Applying to Law School 101: What You Need to Know to Succeed

Pile of applicationsImagine, if you will, the plight of the poor admissions officer reading law school applications.

Day after day, she sits in her office, slogging through mindnumbingly tedious essays about how someone knew he was destined to be a lawyer from early childhood, because he loved to argue. Or because he believed in justice. Or because he read To Kill a Mockingbird. Or whatever.

Please, do this poor person a favor and write something interesting!

No One Wants to Read a Boring Application

What does “interesting” mean in this context? It doesn’t mean gimmicky, or weird for the sake of being weird. This is law school, after all.

What it means is that your application should sound like you, and reflect your personality.

It should tie together the disparate pieces of your background in a way that makes sense and answer some of the questions the reader would logically have about your application.

What it doesn’t need to do is use big words that you’d never actually say, in an attempt to sound smart. This doesn’t work – it sounds inauthentic, like you’re trying too hard to impress everyone.

When I see essays with convoluted grammar and fancy thesaurus words, I ask one question, “What are you trying to say here?” Inevitably, the response is much more comprehensible than what’s written, so I always give the same advice, “Great, write that down.”

Three Questions Your Application Must Answer

Your law school application needs to answer three questions convincingly:

Failing to persuasively address any of these questions could be fatal to your application, so be sure you’ve considered all of them.

(For more essay advice, check out our ongoing admissions Q&A with Eileen Conner, founder of Pen & Chisel.)

Optimize Each Component of Your Application

Perfect Your Personal Statement
The personal statement is your most direct opportunity to address The Big Three, and needs to provide a coherent and complete sense of why you’re applying to this particular program, at this particular school, at this point in time. It also needs to be technically perfect. Read on to find out how to make your personal statement as fantastic as it can possibly be.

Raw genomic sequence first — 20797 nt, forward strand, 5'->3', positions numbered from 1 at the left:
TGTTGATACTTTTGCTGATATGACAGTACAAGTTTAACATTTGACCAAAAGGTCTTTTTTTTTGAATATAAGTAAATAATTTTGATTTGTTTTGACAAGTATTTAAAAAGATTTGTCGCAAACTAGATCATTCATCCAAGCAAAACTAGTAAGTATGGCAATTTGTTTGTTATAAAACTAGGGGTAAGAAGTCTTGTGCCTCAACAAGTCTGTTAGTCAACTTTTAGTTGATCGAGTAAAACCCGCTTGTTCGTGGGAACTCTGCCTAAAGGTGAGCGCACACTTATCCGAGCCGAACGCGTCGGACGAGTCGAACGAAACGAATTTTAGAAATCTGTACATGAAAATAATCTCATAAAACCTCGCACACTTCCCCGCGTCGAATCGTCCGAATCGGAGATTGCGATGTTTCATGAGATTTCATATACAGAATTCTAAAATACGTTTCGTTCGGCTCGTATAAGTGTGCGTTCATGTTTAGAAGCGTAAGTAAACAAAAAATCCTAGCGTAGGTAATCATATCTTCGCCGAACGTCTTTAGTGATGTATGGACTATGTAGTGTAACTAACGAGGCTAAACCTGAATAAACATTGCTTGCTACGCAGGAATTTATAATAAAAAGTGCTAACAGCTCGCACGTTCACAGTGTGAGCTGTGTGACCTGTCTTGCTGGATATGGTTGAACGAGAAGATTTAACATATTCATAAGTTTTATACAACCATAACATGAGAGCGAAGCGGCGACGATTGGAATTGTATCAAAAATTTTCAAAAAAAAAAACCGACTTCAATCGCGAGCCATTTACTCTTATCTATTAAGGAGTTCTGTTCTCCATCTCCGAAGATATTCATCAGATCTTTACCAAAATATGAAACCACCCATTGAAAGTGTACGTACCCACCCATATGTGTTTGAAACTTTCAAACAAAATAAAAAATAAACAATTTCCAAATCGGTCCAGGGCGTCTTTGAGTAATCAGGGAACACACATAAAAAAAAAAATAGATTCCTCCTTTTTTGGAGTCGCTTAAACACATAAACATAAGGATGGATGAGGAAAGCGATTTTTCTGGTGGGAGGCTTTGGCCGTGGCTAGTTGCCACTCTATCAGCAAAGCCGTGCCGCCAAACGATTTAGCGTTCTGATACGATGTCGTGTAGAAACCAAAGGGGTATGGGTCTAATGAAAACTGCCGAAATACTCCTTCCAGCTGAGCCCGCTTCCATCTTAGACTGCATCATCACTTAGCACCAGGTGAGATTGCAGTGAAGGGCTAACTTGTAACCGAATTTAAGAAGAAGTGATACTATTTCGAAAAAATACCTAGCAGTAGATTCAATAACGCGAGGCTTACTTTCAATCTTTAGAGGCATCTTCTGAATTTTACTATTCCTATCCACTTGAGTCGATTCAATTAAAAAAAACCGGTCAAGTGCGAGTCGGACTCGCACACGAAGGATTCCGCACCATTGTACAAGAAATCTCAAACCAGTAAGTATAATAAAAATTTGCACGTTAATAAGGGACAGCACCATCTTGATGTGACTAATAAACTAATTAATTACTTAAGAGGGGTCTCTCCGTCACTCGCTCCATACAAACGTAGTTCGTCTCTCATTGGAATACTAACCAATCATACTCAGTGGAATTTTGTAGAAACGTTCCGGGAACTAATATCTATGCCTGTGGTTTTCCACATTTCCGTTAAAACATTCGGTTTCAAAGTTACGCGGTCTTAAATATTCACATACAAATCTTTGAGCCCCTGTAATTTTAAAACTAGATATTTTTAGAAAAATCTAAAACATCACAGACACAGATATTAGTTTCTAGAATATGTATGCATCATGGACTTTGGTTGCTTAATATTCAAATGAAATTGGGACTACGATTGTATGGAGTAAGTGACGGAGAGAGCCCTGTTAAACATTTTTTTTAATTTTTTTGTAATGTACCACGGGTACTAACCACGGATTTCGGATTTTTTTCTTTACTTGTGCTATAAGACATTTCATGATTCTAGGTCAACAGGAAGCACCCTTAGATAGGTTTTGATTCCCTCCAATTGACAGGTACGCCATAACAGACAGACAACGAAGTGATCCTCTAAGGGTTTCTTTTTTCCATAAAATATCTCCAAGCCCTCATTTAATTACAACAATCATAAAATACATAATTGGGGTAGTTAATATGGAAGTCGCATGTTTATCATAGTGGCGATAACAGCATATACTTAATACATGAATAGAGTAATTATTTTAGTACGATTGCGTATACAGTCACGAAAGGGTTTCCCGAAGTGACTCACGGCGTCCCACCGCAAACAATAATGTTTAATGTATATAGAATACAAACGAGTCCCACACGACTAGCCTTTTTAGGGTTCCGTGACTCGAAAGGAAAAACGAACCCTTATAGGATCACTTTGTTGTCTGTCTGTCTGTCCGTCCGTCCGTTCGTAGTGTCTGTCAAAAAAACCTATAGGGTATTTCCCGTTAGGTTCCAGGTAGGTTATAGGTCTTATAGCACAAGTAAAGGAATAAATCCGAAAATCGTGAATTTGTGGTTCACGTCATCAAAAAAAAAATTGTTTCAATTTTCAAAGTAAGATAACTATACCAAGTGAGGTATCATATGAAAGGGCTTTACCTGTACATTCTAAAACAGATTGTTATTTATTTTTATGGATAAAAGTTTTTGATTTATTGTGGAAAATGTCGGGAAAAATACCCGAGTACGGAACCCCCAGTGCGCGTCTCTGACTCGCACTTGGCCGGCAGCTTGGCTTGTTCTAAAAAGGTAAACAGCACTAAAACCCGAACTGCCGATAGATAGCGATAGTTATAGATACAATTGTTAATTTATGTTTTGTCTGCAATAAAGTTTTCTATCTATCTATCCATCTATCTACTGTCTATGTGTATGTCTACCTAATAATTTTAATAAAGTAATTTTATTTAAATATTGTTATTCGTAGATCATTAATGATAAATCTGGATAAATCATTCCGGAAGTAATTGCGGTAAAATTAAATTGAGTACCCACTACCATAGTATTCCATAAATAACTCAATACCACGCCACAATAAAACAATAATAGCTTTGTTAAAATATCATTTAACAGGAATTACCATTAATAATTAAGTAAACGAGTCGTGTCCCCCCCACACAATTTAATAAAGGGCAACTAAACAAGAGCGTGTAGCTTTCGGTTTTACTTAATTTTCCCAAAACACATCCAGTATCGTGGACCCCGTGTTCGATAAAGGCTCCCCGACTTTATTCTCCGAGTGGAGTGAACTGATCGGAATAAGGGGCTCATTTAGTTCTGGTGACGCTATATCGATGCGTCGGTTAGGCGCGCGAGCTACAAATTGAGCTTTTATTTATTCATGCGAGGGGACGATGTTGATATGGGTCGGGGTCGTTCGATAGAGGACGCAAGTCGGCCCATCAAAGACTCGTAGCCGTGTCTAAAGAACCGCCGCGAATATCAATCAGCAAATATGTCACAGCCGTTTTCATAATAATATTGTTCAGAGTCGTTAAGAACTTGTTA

Perfect Your Law School Résumé
Your law school application résumé should focus on what’s most important for law school success, not on what will get you hired. Learn how to tailor your résumé specifically towards what law schools are looking for.

Sample Law School Résumé Teardown
Unsure how your law school application résumé could be improved? Check out this sample résumé teardown, showing massive improvement with a few simple tweaks and additions, then apply the concepts to improve your own résumé.

The One Question That Will Improve Any Résumé
Think it’s complicated to create the perfect résumé? It’s not, if you ask one simple question (repeatedly).

Get Great Letters of Recommendation
Hopefully you’ve been nice to your professors and bosses, since you’re going to need some letters of recommendation. Find out who to ask, and how to get the best letters you can.

When to Use an Addendum
Sometimes you’ve got information to convey that just doesn’t fit in the body of your application. Luckily for you, there’s an addendum option! In the wrong hands, an unhelpful addendum can sink an application. In the right hands, however, it’s a powerful tool.

How to Pick a Law School

Where Should You Apply to Law School?
What’s best? Should you only go to a T14 school? What about money? Time to figure out what’s best — for you!

Selecting a Law School? Don’t Overlook What’s Outside the Classroom
It’s easy to get wrapped up in rankings and application details, but don’t overlook what’s outside the classroom. In my experience, that’s where a lot of the real learning takes place.

Prelaws: 10 Things to Do While You Wait for Acceptance Letters
Don’t passively await acceptance letters. Spend this time making sure law school’s really a good choice for you with these 10 tips.

Book Review: The Law School Decision Game
Unless you’ve been raised by two lawyers, you’ll probably benefit from reading Ann Levine’s book, The Law School Decision Game. She talked to hundreds of lawyers about their lives, and reports back in this practical guide to all aspects of the law school decision process.

Odds & Ends

Last-Minute Tips for Acing the LSAT
The LSAT’s rapidly approaching, and there’s no time to cram more information into your head. Avoid a test-day freak out with these last-minute tips.

On the Dreaded Law School Waitlist? 7 Tips for Getting In
Let’s face it, being waitlisted isn’t a lot of fun. Here are some tips for getting in!

Should Your Law School Apps Talk About Your Career Goals?
Potential law students often ask if it’s required that they know what type of law they want to practice before applying. John Rood of Next Step Test Preparation shares some thoughts on the topic.

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